Search Results: "Thomas C. Clarie"


BOOK REVIEW

NON-FICTION
Released: April 15, 2010

"An impressive compendium that could nevertheless be formed into a more compelling story."
As a theater for the performing arts faces destruction at the hands of a commercial developer, friends of the theater join forces to preserve it for future generations in this work of historical nonfiction. Read full book review >

BOOK REVIEW

PHAROS by Thomas C. Clarie
NON-FICTION
Released: Jan. 1, 2009

"A well-researched, engaging history enhanced by high-quality illustrations."
Clarie (Just Rye Harbor, 2005) serves up a feast of history and legend surrounding the Egyptian city of Alexandria and Pharos, its once-upon-a-time lighthouse. Read full book review >

BOOK REVIEW

C by Tom McCarthy
FICTION & LITERATURE
Released: Sept. 1, 2010

"Flawed but fascinating."
An ambitious, epochal second novel from the author of Remainder (2007). Read full book review >

BOOK REVIEW

ADVENTURE
Released: Aug. 1, 2006

"The end result ought to be risible, but Jarvis pulls it off, to stunning effect. (Horror. 10-14)"
A rousing tale of horror and heroism, this last prequel to the Deptford Mice trilogy stands well alone, as the doughty shipmouse Thomas Triton at last reveals his tragic past. Read full book review >

BOOK REVIEW

FORMAT C: by Edwin Black
MYSTERY THRILLER
Released: May 15, 1999

"Others, perhaps, will not, although Black throughout shows great smarts and at times displays virtuoso rhetoric. (First printing of 50,000; $150,000 ad/promo; author tour)"
Massively conceived, neatly chiseled computer novel that begins on the wrong foot with lists of consumer goods enjoyed by a sybaritic hero only a Honda Del Sol salesman could love. Read full book review >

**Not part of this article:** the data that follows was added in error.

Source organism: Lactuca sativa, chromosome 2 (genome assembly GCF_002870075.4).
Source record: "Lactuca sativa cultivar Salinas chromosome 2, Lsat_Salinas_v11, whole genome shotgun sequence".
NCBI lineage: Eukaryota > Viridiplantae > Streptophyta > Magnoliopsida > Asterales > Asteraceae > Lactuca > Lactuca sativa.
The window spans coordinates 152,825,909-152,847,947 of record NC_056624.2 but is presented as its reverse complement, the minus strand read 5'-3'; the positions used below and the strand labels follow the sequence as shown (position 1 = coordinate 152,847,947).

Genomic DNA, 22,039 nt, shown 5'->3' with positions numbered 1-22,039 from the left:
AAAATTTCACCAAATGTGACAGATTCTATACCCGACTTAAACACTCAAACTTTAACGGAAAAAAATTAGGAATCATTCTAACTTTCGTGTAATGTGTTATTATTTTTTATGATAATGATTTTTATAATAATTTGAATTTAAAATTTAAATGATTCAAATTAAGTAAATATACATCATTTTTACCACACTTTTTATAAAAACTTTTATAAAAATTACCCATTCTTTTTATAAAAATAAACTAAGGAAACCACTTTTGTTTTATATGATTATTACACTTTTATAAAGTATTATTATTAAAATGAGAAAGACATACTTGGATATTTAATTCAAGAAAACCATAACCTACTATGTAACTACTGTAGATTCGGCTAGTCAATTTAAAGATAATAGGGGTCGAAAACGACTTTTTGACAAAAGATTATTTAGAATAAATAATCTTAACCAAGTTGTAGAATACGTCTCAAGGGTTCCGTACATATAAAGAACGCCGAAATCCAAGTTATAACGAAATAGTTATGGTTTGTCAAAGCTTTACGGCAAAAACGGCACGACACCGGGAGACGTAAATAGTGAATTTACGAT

BOOK REVIEW

NON-FICTION
Released: June 8, 2005

"An Israeli version of Anthony Swofford's Jarhead (2004), both hard-nosed and thoughtful—and most illuminating."
A nuanced view of the Palestinian-Israeli conflict by a former foot soldier in the long war. Read full book review >

BOOK REVIEW

MIDDLE C by William H. Gass
Released: March 12, 2013

"Gass, now 88, clearly has endings on his mind, which he addresses with fearsome brio and wit."
Misanthropy, atrocity, the Midwest—Gass revisits some familiar themes in this novel, though this ride is smoother than its epic predecessor, The Tunnel (1995). Read full book review >

BOOK REVIEW

COMPANY C by John Sack
NON-FICTION
Released: May 1, 1995

"Readers in search of a gritty grunt's-eye view of the Gulf War will be far better served by Carsten Stroud's estimable Iron Bravo (1995)."
A journalist's perfervid, impressionistic, and ultimately pointless take on an American armored unit that survived Desert Storm with a minimum of combat casualties. Read full book review >

BOOK REVIEW

Released: Oct. 16, 2012

"Some mild friction between two bright men sparks striking observations about music."
Edited transcripts of nine intense interviews with the celebrated British composer. Read full book review >

BOOK REVIEW

DYLAN THOMAS by Andrew Lycett
BIOGRAPHY & MEMOIR
Released: June 4, 2004

"Scrupulously researched but overly detailed."
The British biographer of Ian Fleming and Rudyard Kipling memorializes the chaotic and abbreviated existence of the 20th century's most Romantic poet. Read full book review >

BOOK REVIEW

DOUBTING THOMAS by Atle Naess
FICTION & LITERATURE
Released: Sept. 11, 2000

This 1997 novel by a prominent Norwegian author assembles the testimony of nine "witnesses" to explain a scandalous incident in the year 1606: it seems the celebrated (and impulsive) painter killed a man in a duel, then fled from Rome into a prolonged exile. Read full book review >

BOOK REVIEW

THOMAS MANN by Ronald Hayman
BIOGRAPHY & MEMOIR
Released: April 1, 1995

"An important, accomplished work, containing the outlines of a less professional, more passionate look at Mann and his family that, while yet unwritten, might someday provide drama to match the master's. (16 pages b&w photos, not seen)"
Veteran biographer Hayman (Tennessee Williams, 1994, etc.) painstakingly traces the great German novelist's progress from anatomist of fin-de-siäcle decadence to august personification of his nation's conscience. Read full book review >